Ivyleaf Morning Glory , an introduced species (some say native to the southeastern United States), has been added to the USWildflowers database (09/12/2017.) Scientific name is Ipomoea hederacea. Photo below was taken in Walker County, GA on Aug 29, 2017. Go to the Ivyleaf Morning GloryDame’s Rocket detail page for more information.
Small White Morning Glory, a native species, has been added to the USWildflowers database (09/25/2013.) Scientific name is Ipomoea lacunosa. Also known as Whitestar and Pitted Morningglory. Photo below was taken in Walker County, GA, on Sep 10, 2013. Go to the Small White Morning Glory detail page for more photos and information.
USWildflowers Daily Plant 12/02/2012.
Photo from 8/23/2009. Location: Walker County, GA.
Sweet Autumn Clematis, an introduced species, are the smaller flowers shown here surrrounding a native Wild Potato Vine blossom. For more photos and information go to the Clematis terniflora detail page.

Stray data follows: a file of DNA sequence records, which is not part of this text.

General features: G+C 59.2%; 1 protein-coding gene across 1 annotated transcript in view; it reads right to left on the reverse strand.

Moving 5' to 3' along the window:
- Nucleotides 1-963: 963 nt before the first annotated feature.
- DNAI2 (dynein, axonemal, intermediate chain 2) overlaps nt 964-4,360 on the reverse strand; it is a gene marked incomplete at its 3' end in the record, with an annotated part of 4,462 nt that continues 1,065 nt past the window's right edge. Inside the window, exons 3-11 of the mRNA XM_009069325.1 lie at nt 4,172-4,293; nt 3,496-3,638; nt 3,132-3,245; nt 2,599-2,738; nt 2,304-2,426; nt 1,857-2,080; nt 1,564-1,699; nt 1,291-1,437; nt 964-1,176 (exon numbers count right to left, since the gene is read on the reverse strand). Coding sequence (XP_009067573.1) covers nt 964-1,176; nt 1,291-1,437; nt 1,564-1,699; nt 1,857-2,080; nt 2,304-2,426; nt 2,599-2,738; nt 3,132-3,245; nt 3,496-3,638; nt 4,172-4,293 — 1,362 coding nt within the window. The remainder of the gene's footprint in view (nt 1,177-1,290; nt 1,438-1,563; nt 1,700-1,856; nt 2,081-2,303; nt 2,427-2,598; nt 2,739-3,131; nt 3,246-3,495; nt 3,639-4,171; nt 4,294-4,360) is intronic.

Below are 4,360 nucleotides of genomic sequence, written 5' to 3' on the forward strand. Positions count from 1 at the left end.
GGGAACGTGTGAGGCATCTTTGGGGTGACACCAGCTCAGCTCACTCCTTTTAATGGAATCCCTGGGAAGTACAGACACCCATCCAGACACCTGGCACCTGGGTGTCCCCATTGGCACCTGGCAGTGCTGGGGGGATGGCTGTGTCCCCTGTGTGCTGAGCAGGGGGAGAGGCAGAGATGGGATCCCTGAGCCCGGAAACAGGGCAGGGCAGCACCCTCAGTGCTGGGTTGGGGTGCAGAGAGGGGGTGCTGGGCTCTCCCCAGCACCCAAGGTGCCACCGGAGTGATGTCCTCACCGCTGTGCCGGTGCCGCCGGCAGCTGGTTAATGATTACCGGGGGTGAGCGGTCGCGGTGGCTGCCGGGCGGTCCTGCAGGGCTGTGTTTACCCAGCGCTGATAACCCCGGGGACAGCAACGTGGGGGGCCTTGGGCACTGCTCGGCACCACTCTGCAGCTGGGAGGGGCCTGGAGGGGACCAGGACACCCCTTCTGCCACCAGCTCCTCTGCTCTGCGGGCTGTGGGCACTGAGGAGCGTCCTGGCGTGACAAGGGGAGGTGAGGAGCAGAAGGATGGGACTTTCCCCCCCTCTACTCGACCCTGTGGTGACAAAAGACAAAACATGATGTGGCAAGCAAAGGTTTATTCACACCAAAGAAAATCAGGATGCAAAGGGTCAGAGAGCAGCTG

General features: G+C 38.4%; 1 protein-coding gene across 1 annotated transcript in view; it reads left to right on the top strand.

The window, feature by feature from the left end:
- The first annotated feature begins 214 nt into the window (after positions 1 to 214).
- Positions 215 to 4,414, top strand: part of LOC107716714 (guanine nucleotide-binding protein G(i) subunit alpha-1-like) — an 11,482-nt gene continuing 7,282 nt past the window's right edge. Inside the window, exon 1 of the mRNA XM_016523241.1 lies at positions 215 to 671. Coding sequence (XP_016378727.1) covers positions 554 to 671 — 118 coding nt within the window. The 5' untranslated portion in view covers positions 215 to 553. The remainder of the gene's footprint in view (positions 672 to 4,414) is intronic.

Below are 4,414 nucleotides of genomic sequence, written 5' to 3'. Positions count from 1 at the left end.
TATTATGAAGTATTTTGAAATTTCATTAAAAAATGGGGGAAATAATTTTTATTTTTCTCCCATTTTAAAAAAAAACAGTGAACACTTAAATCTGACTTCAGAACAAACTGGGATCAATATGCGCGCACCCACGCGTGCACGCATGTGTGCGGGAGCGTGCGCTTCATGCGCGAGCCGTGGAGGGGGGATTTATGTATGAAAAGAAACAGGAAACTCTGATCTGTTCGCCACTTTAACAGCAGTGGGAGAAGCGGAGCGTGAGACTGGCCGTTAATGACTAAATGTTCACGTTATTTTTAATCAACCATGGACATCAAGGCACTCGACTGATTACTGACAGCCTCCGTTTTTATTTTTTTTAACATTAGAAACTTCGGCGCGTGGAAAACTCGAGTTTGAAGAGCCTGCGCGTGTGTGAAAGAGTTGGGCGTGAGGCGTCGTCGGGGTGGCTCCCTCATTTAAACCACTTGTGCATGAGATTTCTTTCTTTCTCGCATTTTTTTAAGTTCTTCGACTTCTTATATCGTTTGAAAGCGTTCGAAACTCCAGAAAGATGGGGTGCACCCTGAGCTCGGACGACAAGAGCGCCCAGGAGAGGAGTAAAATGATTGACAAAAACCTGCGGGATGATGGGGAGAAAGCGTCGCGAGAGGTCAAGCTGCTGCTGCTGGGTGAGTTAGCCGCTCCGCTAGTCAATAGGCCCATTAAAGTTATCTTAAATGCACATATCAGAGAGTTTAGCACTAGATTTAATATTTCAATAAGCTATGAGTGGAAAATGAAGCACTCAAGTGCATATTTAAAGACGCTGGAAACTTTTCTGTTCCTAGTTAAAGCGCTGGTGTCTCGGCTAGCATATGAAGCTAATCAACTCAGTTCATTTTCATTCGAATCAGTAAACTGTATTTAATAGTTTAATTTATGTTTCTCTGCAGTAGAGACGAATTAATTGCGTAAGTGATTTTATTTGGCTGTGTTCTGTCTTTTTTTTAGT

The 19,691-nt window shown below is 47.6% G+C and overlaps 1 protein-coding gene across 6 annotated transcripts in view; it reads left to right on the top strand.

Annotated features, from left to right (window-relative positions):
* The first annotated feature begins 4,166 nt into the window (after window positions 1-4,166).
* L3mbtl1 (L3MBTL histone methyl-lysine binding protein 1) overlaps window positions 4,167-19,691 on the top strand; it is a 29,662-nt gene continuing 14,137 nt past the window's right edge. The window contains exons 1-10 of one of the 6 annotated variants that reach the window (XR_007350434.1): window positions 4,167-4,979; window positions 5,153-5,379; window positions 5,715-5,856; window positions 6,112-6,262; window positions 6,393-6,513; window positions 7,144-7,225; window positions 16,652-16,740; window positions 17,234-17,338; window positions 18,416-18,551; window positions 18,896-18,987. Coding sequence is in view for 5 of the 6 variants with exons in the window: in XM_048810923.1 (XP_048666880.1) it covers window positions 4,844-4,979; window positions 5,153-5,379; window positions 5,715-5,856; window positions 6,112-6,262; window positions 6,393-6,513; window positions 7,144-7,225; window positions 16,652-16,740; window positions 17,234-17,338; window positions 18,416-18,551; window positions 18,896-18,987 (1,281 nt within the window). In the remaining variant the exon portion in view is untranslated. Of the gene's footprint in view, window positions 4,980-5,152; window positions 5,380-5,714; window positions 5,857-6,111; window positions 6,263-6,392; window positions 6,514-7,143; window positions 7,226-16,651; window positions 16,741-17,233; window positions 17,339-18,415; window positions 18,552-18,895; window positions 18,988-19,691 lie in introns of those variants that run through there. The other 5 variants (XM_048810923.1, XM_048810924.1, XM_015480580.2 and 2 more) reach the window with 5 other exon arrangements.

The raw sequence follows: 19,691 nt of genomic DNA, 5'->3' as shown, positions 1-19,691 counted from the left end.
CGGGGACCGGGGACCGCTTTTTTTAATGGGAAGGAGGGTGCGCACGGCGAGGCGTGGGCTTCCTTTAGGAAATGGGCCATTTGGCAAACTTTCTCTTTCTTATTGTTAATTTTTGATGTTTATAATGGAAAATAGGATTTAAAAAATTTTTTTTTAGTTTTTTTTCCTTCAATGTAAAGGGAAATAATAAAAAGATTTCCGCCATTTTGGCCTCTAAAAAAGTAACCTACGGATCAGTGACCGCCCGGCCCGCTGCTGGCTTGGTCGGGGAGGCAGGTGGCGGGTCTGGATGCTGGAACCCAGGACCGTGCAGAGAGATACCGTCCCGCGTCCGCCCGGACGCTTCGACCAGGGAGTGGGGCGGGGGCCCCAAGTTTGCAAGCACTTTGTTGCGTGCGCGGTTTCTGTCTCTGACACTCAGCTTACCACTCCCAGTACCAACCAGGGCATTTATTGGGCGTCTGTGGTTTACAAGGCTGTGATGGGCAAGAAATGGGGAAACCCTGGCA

It was a beautiful morning today, and since I work from home on Mondays I had an extra few minutes before starting work. I used those minutes to walk around our yard taking a few photos:
This Fleabane is growing in our yard along the sidewalk to our driveway. I’m probably a bit negligent with mowing the lawn, and I’m not sure the patches of Fleabane I leave when I do mow are fully appreciated by others. Thanks to my tolerant wife!
You look at this photo and you think “Morning Glory.” And you’re right. It is a member of the morning-glory family – Convolvulaceae – as well as the core morning-glory genus – Ipomoea. But the common name “Wild Potato Vine” tells us a little more about the plant.
In the May 5 post, I mentioned that the wild hydrangea blossoms were forming their buds. Since I only had photos of prior year’s blossoms – which I think in themselves are quite beautiful – I wanted to make sure I got a chance to photograph them while in bloom. I managed to squeeze out some time (thanks for giving up work on the ceiling, Cindy!) on Saturday, June 6, and was rewarded with finding the hydrangea at peak of their blossom.